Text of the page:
Rabbi Blog

March 2012 Archives

Build by putting down the tools

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Vayakhel-Pekudei tells the story of the construction of the Tabernacle, God's portable shrine among the Israelites. The plans which had been laid out in the previous three portions are now implemented- Moses solicits gifts from every segment of the community, designates and trains artisans, and supervises the construction.  This is an incredibly important project.  And yet, before engaging in that process, Moses reminds the Israelites that they are to observe the Sabbath- that they are to labor for six days, and to rest on the seventh.  Indeed, the Sabbath is connected with the Tabernacle in the previous week as well.

There are several possible reasons why these two concepts might be connected.  On a basic level, we can understand that just as the Tabernacle is the physical locus where God's presence is felt, Shabbat is the temporal focus for God's presence.  The Tabernacle represents the possibility of a perfected world, as does the Sabbath.

Our sages explain, however, that this connection has further implications.  Despite the incredible importance of the Tabernacle as a national project, its construction does not override Shabbat, and indeed it is precisely those tasks which were essential to constructing the tabernacle which are forbidden on Shabbat!  Perhaps we are meant to learn that no matter how important a project might seem at the time, we must remember that sometimes other things must take priority, sometimes we must take a break to refresh our souls, even if only so we can continue all the more once we have been refreshed. 

We all have things that we regard as our highest priority.  Sometimes we must take a step back and recharge.  Even a project as important as seeking God's presence in the physical world will not succeed unless we occasionally drop the physical and embrace the spiritual.

Try building yourself by putting down your tools:  Next shabbat is the National Day of unplugging.  http://www.sabbathmanifesto.org/unplug/

New ownership at the Atlanta Jewish Times

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I was delighted to hear that Cliff Weiss has taken over ownership of the Atlanta Jewish Times. I offered the following thoughts on the occasion of their first edition under new management.

 How do you repair what has been broken?  The story of the Golden Calf, read by Jews around the world this week, provides spiritual and physical answers to that question.  Figuratively, it is a story of a broken covenant.  Just 40 days after the Israelites experience revelation and accept the Ten Commandments, they violate those commandments dancing around the Golden Calf.  Moses pleads with God for divine forgiveness, and ultimately saves the people and renews the covenant.  It is also, of course, a story of physical breaking and restoration of a vehicle for words.  Moses shatters the tablets of the covenant, and ultimately returns with a new set of tablets.

One might ask why breaking the tablets was an appropriate response to the breaking of a promise, to the Israelites' betrayal of the covenant.  Isn't breaking things in anger is a sign of uncontrolled temper, not sensitive spiritual leadership?  One traditional view explains that Moses did so to shock the Israelites.   Indeed, the totality of Moses' response includes other harsh words and deeds.  Sometimes a breach of trust requires a dramatic gesture to convey the seriousness of the betrayal, cause a change in the personalities involved, and enable a return to the covenantal promise.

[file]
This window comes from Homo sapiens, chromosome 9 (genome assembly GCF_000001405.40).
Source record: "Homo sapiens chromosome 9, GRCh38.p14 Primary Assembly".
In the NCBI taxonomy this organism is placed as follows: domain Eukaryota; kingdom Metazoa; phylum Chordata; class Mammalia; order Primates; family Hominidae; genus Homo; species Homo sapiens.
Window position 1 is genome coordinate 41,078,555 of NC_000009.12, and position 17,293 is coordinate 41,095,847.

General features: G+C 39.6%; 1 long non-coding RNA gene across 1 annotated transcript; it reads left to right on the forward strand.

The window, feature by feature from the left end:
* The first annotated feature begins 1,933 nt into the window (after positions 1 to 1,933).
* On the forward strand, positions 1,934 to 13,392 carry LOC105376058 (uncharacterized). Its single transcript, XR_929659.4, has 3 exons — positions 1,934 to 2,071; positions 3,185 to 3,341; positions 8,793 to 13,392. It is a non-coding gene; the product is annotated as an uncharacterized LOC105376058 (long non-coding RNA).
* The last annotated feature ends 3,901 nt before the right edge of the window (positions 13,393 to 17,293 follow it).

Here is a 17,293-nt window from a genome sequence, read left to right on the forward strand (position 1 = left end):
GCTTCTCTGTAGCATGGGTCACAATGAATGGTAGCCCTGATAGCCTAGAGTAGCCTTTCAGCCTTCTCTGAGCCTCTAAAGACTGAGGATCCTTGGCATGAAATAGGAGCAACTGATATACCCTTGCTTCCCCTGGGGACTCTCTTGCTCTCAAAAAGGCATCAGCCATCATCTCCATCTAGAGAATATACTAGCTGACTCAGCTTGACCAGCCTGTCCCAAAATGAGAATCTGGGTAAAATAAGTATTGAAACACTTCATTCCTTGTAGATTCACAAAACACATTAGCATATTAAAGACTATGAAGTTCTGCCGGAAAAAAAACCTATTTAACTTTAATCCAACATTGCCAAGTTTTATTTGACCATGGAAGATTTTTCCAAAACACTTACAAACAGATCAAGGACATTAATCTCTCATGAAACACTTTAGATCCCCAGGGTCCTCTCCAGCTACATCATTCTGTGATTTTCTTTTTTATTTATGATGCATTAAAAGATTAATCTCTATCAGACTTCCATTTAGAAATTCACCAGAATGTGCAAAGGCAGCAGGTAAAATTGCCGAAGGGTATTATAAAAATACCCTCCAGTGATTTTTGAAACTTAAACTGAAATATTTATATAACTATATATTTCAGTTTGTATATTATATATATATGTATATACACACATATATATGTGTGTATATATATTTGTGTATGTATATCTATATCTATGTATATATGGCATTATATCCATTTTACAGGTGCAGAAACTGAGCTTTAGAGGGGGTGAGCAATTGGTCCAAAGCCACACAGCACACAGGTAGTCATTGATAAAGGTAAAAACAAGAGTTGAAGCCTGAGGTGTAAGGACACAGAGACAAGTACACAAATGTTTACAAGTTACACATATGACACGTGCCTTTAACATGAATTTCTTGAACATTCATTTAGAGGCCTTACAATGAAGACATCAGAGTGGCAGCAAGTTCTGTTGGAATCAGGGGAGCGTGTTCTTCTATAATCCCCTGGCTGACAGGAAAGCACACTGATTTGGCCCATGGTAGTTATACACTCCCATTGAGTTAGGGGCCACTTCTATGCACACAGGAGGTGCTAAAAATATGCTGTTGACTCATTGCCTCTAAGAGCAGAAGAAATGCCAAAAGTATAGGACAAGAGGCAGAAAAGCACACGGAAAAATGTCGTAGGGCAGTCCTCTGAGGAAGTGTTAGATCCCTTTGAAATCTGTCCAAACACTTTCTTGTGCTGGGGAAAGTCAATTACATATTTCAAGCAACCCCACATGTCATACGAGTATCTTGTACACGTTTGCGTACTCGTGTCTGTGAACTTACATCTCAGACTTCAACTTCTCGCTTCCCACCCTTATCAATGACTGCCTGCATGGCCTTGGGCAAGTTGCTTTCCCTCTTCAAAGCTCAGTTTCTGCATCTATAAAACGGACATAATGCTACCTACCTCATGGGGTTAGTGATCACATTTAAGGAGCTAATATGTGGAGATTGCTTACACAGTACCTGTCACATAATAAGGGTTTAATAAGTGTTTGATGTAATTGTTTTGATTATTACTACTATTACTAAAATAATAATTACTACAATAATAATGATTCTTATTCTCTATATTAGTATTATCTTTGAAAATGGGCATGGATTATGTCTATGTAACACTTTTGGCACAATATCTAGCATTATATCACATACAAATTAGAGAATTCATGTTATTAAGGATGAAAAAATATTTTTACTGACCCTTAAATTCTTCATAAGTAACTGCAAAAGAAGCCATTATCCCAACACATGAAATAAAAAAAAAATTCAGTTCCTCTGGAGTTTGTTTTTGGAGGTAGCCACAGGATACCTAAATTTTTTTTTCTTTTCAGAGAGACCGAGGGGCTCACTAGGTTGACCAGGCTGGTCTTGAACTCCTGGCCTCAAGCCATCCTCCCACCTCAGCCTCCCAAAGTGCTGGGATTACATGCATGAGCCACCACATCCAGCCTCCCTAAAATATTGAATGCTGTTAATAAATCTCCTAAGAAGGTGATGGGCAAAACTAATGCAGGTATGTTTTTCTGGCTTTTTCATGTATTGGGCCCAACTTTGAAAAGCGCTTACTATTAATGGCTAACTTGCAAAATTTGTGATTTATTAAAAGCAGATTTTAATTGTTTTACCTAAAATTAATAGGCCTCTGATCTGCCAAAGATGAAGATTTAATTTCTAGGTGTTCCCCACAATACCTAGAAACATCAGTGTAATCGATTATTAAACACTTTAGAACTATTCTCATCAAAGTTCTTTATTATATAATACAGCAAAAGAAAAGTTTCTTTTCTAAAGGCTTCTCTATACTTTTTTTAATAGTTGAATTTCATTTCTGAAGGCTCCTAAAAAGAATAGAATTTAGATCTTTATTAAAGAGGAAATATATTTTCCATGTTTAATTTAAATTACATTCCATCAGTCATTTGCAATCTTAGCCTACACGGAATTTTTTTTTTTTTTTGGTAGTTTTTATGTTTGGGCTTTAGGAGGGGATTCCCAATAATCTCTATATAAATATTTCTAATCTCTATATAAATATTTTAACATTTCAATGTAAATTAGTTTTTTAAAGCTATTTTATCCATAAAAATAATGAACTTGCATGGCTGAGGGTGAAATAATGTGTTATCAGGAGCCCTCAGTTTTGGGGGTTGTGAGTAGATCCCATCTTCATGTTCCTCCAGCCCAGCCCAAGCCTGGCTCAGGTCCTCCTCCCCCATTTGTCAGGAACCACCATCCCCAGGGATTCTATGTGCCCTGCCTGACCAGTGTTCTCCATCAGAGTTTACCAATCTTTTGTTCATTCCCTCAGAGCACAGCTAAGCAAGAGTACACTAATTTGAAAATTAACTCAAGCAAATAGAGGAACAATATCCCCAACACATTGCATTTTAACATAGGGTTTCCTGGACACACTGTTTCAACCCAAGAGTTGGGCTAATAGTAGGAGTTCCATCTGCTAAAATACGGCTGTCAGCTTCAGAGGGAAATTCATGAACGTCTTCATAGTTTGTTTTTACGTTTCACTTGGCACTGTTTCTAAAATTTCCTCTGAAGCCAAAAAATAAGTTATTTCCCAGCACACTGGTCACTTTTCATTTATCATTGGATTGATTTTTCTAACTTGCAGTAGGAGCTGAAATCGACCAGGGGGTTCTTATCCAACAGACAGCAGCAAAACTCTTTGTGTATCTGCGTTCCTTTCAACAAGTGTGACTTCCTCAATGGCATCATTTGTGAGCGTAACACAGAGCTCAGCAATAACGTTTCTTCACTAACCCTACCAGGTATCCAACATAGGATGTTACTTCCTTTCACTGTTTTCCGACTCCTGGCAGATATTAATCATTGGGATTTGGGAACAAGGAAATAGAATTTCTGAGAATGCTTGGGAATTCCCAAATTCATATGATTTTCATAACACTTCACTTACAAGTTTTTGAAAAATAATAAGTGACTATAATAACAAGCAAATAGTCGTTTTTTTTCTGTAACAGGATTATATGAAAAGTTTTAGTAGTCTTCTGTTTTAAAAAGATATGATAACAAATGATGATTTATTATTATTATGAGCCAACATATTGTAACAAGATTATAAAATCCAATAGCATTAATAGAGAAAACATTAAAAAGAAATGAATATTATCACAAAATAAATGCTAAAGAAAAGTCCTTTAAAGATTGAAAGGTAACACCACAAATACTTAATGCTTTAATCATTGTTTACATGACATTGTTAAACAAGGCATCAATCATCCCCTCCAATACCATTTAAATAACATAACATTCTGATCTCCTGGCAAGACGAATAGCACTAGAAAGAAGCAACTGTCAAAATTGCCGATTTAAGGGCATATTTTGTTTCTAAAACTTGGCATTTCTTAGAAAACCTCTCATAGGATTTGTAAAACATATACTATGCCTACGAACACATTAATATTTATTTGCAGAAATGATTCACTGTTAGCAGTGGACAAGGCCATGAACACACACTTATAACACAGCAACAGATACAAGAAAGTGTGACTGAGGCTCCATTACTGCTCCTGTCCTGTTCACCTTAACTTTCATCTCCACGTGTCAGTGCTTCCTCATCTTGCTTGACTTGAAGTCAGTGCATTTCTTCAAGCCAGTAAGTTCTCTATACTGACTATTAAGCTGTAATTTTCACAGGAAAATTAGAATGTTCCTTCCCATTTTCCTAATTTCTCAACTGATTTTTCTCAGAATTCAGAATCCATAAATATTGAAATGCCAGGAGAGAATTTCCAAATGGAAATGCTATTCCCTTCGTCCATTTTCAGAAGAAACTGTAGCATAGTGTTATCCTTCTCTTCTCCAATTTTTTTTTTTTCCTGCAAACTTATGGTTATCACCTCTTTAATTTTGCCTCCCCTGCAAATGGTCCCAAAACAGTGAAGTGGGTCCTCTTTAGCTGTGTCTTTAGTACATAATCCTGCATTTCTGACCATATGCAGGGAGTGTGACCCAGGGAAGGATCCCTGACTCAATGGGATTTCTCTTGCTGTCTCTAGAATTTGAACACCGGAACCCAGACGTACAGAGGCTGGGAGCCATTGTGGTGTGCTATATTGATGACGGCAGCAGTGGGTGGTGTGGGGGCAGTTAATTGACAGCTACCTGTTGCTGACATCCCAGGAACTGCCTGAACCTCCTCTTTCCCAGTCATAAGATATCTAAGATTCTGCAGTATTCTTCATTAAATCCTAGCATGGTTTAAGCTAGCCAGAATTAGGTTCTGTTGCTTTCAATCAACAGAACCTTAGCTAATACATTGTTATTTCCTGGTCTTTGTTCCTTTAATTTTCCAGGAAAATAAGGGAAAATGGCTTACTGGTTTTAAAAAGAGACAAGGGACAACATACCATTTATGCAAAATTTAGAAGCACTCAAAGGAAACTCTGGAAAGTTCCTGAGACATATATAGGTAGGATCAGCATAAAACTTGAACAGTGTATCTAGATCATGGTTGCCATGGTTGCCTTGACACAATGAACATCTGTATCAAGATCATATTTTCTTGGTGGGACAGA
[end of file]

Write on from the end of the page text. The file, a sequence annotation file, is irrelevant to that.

Another view relates that breaking the tablets was an appropriate step because the tablets were, in fact, the written record of the promises that had been broken.  Breaking the tablets was a way of "undoing" those promises and cancelling out the offense.  Writing new tablets was a way of creating a new covenant and remaking those promises. 

We always read the Torah in the light of our own experiences.  At one time or another, many of us have had the experience of having a trust broken,  perhaps in business, among friends, or even, God forbid, among family.  The experience of the Golden Calf tells us that there are times when a trust is broken, and only by shattering and remaking the relationship can we restore that trust.  

 Of course, this understanding of the Torah has a particular resonance this week, as the Atlanta Jewish Times comes under new ownership and leadership.  The Jewish Times served, for decades, as a trusted voice in our Jewish community.  That trust was, unfortunately, broken, and many longstanding relationships were shattered as a result. 

And yet, the Torah's account of the Golden Calf indicates that restoration of a covenant is possible.  Those who were involved in the most egregious aspects of the sin were not able to participate, but the Israelites, as a group, accepted the second set of tablets, and a restored covenantal relationship with God.  New tablets replaced the broken ones, and remained with the Israelites for centuries, their words a permanent commitment.

New ownership and management of the Jewish Times is an important step in the restoration of a broken trust.  New tablets are being crafted to hold words that were homeless in a time of broken of trust.  May they lead to the creation of a renewed covenant with the community and a trust that is well-founded and long-lasting.